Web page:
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Runway Success: An aviation-styled Guzzi from Costa Rica

Ready For Take-Off: An aviation-styled Moto Guzzi Le Mans cafe racer from Costa Rica
Not every builder we feature works on motorcycles for a living—for many, it’s a hobby or a sideline business. But we’ve never come across someone with as many hobbies as Gian Maria Traversone.

Gian works as a building contractor, but also runs GMT Atelier—a workshop on the beach in the tropical paradise of Guanacaste, Costa Rica in Central America. With the help of his crew Esteban and Robinson, he restores classic cars and builds custom bikes. It’s also where he race preps his Lancia Delta S4 for vintage rallies. Yip, Gian’s a rally driver too…and a pilot.

Ready For Take-Off: An aviation-styled Moto Guzzi Le Mans cafe racer from Costa Rica
That last pastime provided creative direction for GMT Atelier’s latest motorcycle—this aviation-inspired 1982 Moto Guzzi Le Mans. It’s Gian’s personal bike, and it’s loaded with clever and unique touches.

We’ve seen some ghastly aviation-inspired bikes over the years, but this one’s particularly well executed. GMT Atelier even tailor-made new bodywork for the Le Mans, designing it to taper off in the same way that a plane’s fuselage does.

Ready For Take-Off: An aviation-styled Moto Guzzi Le Mans cafe racer from Costa Rica
The tank’s a aluminum affair, while the fairing and tail section were shaped using fiberglass. The subframe’s been trimmed and cleaned up for a more compact rear. And that worn-in look on the seat is actual wear and tear—Gian had it upholstered with leather from an old jacket.

There’s a new set of shocks out back, but the forks, wheels and brakes are all stock. Gian’s tweaked the steering angle a touch though, by cutting and welding the neck. Everything’s been refurbished, naturally, and the front brake’s been upgraded with aircraft-grade lines.

Ready For Take-Off: An aviation-styled Moto Guzzi Le Mans cafe racer from Costa Rica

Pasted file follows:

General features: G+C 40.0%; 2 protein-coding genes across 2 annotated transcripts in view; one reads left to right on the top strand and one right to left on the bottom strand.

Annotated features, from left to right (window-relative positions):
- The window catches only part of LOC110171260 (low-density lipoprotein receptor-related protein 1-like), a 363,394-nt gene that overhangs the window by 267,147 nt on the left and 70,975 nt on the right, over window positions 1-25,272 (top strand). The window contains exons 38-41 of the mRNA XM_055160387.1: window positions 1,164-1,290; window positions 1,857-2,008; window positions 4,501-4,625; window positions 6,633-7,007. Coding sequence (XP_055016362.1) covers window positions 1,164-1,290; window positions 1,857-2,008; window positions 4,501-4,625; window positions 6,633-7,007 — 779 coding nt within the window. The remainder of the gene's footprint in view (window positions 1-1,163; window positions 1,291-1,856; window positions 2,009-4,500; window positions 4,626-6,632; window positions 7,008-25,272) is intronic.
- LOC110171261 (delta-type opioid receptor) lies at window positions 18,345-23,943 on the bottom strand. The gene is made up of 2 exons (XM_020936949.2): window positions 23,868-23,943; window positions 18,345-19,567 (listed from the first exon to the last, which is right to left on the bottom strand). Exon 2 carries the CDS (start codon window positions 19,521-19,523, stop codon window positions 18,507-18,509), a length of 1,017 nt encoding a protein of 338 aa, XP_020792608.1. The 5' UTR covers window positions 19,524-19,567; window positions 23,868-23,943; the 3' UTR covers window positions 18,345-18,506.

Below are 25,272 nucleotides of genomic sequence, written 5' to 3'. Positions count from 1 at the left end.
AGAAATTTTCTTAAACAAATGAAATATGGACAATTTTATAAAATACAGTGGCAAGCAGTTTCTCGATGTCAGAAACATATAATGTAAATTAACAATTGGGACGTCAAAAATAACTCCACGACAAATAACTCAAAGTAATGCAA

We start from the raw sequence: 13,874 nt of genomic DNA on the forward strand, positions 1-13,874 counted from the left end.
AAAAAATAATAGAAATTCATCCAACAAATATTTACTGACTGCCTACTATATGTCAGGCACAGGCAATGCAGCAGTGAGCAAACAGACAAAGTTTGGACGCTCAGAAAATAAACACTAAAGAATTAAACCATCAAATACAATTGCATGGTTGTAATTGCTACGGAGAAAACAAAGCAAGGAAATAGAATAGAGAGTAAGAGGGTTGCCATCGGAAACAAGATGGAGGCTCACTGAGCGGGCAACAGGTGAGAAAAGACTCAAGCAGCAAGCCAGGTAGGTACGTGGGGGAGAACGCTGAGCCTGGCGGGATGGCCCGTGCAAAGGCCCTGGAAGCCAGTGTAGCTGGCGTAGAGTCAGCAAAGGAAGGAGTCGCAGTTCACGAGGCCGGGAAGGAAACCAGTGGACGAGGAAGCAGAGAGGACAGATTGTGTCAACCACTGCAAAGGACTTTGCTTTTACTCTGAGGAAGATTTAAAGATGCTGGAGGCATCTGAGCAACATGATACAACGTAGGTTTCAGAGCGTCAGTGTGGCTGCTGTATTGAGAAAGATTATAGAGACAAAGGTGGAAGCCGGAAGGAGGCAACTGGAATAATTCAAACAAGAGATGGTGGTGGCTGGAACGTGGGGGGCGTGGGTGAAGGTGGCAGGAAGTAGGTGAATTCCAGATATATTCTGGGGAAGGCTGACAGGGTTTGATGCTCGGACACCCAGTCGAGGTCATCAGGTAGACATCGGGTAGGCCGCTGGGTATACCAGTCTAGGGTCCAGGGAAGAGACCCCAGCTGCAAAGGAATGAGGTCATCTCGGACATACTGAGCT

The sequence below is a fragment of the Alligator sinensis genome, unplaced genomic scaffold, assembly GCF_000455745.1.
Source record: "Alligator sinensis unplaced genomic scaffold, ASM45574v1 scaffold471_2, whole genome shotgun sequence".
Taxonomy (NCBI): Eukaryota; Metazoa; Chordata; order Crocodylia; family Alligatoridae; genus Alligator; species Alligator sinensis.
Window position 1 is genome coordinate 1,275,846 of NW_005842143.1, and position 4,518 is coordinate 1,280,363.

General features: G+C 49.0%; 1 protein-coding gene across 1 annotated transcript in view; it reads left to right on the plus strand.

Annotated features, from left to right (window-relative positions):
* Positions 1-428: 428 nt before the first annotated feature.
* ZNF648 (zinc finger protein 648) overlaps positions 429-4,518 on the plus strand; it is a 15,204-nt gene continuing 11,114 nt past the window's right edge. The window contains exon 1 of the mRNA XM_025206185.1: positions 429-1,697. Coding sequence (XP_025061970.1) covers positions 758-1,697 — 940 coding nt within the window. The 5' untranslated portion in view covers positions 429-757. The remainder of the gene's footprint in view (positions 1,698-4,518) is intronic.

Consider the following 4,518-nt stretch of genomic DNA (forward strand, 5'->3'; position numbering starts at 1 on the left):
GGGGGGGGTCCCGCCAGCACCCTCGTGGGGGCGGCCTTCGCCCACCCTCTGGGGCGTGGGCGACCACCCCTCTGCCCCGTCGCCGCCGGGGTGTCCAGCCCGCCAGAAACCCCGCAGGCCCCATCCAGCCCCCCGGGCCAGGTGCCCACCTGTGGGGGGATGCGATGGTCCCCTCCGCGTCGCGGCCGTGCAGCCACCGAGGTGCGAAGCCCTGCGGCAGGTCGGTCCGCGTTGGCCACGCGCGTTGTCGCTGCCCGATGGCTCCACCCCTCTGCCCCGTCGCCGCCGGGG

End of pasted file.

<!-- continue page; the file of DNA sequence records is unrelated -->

Gian sent the motor off to Team Guzzi Motobox—specialists in Spain who prepare Le Mans engines for endurance racing. They treated it to a head job, and rejetted the carbs. Back home, Gian whipped up new mufflers, and a pair of velocity stacks with built-in filters. He also modified the intakes to get the carbs to sit at a better angle aesthetically.

The Guzzi’s been rewired, and the battery now hides behind the transmission. Running gear is minimal; we’re not sure what Costa Rica’s roadworthy regulations are, but we’re not seeing any lights beyond the one in the fairing. So the cockpit’s pretty neat too, with a couple of simple micro-switches handling the basics.

Ready For Take-Off: An aviation-styled Moto Guzzi Le Mans cafe racer from Costa Rica
It’s the speedo that’s really interesting though—mainly because it’s not actually a speedo. It’s an air-speed gauge, and it’s fully functional. Gian hooked it up to a ‘pitot tube’ on the front fender, and a static line across the fairing, so it’ll happily tell you how many knots you’re doing.

Off-the-shelf parts include new rear sets, grips, and a Monza-style gas cap. And while the Guzzi’s running basic Michelin tires, they’re sporting Pirelli P Zero logos, as a curious nod to motor racing. (The logos were cut from vinyl, then bonded to the rubber.)

Ready For Take-Off: An aviation-styled Moto Guzzi Le Mans cafe racer from Costa Rica
Gian looked to the Italian navy’s acrobatics squad—Pattuglia Acrobatica Nazionale—for the Moto Guzzi’s final finishes. The navy insignia in the place of the ‘O’ in the logos on the sides of the tank is an obvious hit, but the paint job’s also littered with warning messages and markings you’d find on planes.

Take a closer look at the tank, and you’ll notice that it’s adorned with some pretty unusual graphics—the maneuver diagrams that PAN pilots keep in their cockpits while performing. A tattoo artist friend of Gian’s applied these using a transfer process.

Ready For Take-Off: An aviation-styled Moto Guzzi Le Mans cafe racer from Costa Rica
When all was said and done, GMT dragged the bike into a nearby hangar for these photos. “A hangar where they rebuild crop dusting planes,” he tells us. “They change the old radial engines for turboprops. Another passion of mine.”

With all these hobbies, let’s hope Gian finds the time to put some miles into this Le Mans. Otherwise we’re going to have to book a flight to Costa Rica and do it for him.

Ready For Take-Off: An aviation-styled Moto Guzzi Le Mans cafe racer from Costa Rica